Agriculture is the mainstay of this regional State. A wereda level online report [3] states that in Menge Wereda, "...96% of the population are dependent on agriculture, and traditional gold mining is also an important activity".  The report adds that in this Wereda and many others the population faces enormous challenges in accessing necessary social services including education and health care: "2006 figures show that Menge had 17 schools, including just one secondary school, and only eight health service institutions (one health centre, one clinic and six health posts). 50% of the urban population has access to potable water supplies, but the figure is only 38% in rural areas where the great majority of the population live." The report also covered Kurmuk Wereda (see map below) which is  ".... situated in the far western side of the region. The Centre of the woreda at Kutaworke/Horazab is 89 km from Assosa. Like Menge the woreda is mainly lowland, and it covers a similar area of just over 1400km2, divided into 16 kebeles. However its population is less than half that of Menge, at around 21,000 people (2006 estimate), of which most are Berta. Kurmuk is linked with Assosa by a main road. This road is an important route between Ethiopia and Sudan, and there are plans to surface it with asphalt. As in Menge, agriculture is the major economic activity followed by traditional gold mining."   

Source : [4]

The main annual crops grown in Benishangul-Gumuz include ".... maize, sorghum, haricot bean, sesame, noug (niger seed), millet and peanut". Meher growing season (April to September/October) accounts for 100% of the region’s annual crop production.  Other sources of income in the region include "... small-scale gold mining (limited to some weredas),  wild foods collection (threatened by heavy deforestation largely by wild fires and settlement activities) and wage labour." [5].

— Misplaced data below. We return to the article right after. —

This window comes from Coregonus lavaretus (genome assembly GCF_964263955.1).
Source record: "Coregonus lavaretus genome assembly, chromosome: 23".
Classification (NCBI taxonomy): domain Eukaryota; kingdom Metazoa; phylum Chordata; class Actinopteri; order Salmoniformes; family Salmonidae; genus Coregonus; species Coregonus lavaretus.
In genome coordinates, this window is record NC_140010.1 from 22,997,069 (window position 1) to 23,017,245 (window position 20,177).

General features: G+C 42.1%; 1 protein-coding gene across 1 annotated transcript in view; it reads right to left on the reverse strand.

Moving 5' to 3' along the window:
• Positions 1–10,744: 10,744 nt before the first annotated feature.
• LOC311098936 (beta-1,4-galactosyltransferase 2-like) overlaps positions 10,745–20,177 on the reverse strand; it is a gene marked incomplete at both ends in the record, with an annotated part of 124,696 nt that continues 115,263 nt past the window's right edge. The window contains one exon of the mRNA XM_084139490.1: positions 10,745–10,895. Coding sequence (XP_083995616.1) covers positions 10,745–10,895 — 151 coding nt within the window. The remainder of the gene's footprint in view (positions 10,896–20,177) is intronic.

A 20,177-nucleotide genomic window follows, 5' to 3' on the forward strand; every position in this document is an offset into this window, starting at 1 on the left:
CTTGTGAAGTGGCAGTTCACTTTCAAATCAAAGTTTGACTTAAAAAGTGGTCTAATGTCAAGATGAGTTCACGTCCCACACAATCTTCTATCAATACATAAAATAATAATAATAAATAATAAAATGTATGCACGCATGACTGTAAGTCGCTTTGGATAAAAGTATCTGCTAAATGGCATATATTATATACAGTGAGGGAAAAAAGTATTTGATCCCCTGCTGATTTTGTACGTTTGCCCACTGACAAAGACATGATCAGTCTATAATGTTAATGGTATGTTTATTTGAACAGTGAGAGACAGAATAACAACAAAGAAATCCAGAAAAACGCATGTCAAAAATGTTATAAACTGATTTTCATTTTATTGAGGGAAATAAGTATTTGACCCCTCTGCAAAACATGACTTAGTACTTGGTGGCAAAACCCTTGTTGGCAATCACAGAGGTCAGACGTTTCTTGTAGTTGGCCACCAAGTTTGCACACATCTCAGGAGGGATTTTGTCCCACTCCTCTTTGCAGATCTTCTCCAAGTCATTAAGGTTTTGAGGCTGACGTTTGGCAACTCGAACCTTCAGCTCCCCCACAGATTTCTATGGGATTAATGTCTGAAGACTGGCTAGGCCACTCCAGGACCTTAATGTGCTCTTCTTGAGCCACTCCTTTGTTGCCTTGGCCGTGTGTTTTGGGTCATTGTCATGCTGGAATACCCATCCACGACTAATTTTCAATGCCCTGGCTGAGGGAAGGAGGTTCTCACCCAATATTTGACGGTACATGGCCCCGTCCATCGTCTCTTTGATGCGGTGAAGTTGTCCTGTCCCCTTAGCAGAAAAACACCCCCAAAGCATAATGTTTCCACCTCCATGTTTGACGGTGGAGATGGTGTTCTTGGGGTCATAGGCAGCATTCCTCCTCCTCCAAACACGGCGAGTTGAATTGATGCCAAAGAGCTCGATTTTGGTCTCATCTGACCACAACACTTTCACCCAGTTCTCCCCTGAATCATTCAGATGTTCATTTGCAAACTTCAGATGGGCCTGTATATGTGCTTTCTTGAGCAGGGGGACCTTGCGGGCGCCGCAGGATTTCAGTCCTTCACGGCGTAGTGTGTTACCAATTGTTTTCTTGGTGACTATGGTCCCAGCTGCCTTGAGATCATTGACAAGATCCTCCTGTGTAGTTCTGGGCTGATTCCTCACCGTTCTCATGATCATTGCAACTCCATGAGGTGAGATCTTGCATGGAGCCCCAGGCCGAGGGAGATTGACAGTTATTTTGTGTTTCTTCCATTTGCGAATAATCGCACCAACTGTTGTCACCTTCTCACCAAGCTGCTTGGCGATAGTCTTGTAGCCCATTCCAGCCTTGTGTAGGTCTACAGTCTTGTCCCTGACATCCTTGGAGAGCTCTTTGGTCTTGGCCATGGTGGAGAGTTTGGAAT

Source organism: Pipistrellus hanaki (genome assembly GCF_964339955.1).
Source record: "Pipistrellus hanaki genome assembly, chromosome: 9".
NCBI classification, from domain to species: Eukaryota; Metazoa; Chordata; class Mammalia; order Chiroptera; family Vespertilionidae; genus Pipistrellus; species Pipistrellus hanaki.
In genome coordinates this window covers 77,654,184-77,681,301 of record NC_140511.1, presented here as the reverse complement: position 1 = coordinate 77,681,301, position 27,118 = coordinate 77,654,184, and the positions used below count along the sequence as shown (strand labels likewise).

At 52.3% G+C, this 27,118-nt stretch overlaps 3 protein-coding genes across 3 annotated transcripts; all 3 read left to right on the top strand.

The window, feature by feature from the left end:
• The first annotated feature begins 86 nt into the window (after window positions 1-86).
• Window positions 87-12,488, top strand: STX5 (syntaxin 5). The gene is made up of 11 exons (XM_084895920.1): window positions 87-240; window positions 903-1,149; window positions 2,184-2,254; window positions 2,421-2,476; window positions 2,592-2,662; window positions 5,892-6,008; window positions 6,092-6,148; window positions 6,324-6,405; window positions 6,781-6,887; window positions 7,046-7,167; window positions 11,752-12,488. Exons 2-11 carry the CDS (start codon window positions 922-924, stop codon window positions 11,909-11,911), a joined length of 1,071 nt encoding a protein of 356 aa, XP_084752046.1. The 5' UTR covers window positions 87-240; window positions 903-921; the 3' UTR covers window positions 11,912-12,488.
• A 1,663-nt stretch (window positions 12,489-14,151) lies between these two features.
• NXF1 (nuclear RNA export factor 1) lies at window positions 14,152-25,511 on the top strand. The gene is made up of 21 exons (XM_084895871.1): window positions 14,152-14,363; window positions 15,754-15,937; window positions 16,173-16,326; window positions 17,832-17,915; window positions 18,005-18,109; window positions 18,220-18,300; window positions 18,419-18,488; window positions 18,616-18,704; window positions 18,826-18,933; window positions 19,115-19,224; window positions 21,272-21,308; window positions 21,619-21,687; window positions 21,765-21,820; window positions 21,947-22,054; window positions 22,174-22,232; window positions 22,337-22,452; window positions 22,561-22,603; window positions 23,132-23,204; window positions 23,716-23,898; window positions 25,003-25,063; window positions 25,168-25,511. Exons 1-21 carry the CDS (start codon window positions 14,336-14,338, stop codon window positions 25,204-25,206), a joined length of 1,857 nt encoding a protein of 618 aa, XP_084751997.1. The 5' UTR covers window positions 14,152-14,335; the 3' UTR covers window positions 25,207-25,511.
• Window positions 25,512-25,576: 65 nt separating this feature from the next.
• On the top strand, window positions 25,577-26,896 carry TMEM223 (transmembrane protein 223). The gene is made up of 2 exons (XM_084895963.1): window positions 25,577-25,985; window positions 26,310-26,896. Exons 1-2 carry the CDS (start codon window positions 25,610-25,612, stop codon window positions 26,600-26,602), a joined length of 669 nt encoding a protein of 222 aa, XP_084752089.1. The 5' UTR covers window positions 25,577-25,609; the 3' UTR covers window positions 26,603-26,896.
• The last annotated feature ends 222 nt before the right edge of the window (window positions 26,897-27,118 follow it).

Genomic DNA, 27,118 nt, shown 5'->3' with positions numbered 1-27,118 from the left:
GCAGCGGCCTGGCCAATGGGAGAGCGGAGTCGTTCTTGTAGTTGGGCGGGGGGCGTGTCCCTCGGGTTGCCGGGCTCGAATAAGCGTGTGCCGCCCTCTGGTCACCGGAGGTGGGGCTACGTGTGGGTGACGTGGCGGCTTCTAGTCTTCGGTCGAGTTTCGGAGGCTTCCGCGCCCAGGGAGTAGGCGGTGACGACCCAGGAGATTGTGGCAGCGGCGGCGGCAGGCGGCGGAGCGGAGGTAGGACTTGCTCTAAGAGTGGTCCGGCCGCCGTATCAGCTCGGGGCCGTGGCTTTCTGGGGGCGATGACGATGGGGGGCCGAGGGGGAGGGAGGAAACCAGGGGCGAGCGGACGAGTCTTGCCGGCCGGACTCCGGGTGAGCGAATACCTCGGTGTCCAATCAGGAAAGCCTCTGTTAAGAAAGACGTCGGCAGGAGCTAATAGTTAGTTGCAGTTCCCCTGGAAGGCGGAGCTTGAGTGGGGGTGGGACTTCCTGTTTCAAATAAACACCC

A 2004 World bank report placed this region in what it called "Ethiopia Three" in its classification of relatively uniform regions with socioeconomic risks/potential. "Ethiopia Three" includes the three zones in Benishangul-Gumuz, and many more in Amhara, Oromiya and SNNPR. [6]. The risks included malaria with 77% of Asosa and 85% of Kamashi affected. All areas in both Weredas (100%) also face trypanosomiasis (sleeping sickness) risks due to Tsetse Fly infestation.  The regions potentials include irrigation agriculture - 14,142 ha. in Asosa, 26,595 ha. in Kamashi and 345,143 ha. in Metekel - none of which has been irrigated so far. The World Bank assessment also reveals that nine percent of the inhabitants of Asosa and Metekel have access to electricity; and no one in Kamashi does. [6]

Accessibility indicators (2004)

Health indicators (2004)

Education indicators (2004)

 Demographic Characteristics

The following paragraphs and data are based on the 2005 Ethiopian Demographic and Health Survey (EDHS) [7]. As was discussed in the introductory section (main page of the web site) the 2005 survey focused on the following 14 variables: 

The findings for Benishangul-Gumuz are as follows:



6.World Bank. Ethiopia Country Memorandum. Four Ethiopias: A Regional Characterization. May 2004.
7.Ethiopia Demographic and Health Survey 2005 Central Statistical Agency, Addis Ababa, Ethiopia , RC Macro,
          Calverton, Maryland, USA, September 2006
Ethiopian Demography and Health
Source: [6]
Source: [6]
Source: [6]
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Dr. Aynalem Adugna